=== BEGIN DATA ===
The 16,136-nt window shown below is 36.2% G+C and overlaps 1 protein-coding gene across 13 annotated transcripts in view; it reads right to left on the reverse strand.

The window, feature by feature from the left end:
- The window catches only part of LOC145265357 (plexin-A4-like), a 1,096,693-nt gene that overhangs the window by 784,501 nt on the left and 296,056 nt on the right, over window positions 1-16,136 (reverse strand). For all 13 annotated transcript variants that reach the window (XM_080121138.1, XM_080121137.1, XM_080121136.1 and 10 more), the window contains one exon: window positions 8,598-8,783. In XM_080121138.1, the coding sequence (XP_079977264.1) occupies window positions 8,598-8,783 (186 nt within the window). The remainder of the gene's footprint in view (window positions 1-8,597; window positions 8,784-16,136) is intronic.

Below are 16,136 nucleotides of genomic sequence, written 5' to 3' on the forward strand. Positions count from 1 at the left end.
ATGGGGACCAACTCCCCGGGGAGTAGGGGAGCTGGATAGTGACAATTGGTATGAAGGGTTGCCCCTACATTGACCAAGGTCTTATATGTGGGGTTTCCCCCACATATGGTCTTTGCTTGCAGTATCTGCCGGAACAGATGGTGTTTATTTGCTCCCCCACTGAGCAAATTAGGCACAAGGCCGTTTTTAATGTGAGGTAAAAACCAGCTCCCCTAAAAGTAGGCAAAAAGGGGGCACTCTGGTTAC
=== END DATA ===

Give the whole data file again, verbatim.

The 16,136-nt window shown below is 36.2% G+C and overlaps 1 protein-coding gene across 13 annotated transcripts in view; it reads right to left on the reverse strand.

The window, feature by feature from the left end:
- The window catches only part of LOC145265357 (plexin-A4-like), a 1,096,693-nt gene that overhangs the window by 784,501 nt on the left and 296,056 nt on the right, over window positions 1-16,136 (reverse strand). For all 13 annotated transcript variants that reach the window (XM_080121138.1, XM_080121137.1, XM_080121136.1 and 10 more), the window contains one exon: window positions 8,598-8,783. In XM_080121138.1, the coding sequence (XP_079977264.1) occupies window positions 8,598-8,783 (186 nt within the window). The remainder of the gene's footprint in view (window positions 1-8,597; window positions 8,784-16,136) is intronic.

Below are 16,136 nucleotides of genomic sequence, written 5' to 3' on the forward strand. Positions count from 1 at the left end.
ATGGGGACCAACTCCCCGGGGAGTAGGGGAGCTGGATAGTGACAATTGGTATGAAGGGTTGCCCCTACATTGACCAAGGTCTTATATGTGGGGTTTCCCCCACATATGGTCTTTGCTTGCAGTATCTGCCGGAACAGATGGTGTTTATTTGCTCCCCCACTGAGCAAATTAGGCACAAGGCCGTTTTTAATGTGAGGTAAAAACCAGCTCCCCTAAAAGTAGGCAAAAAGGGGGCACTCTGGTTAC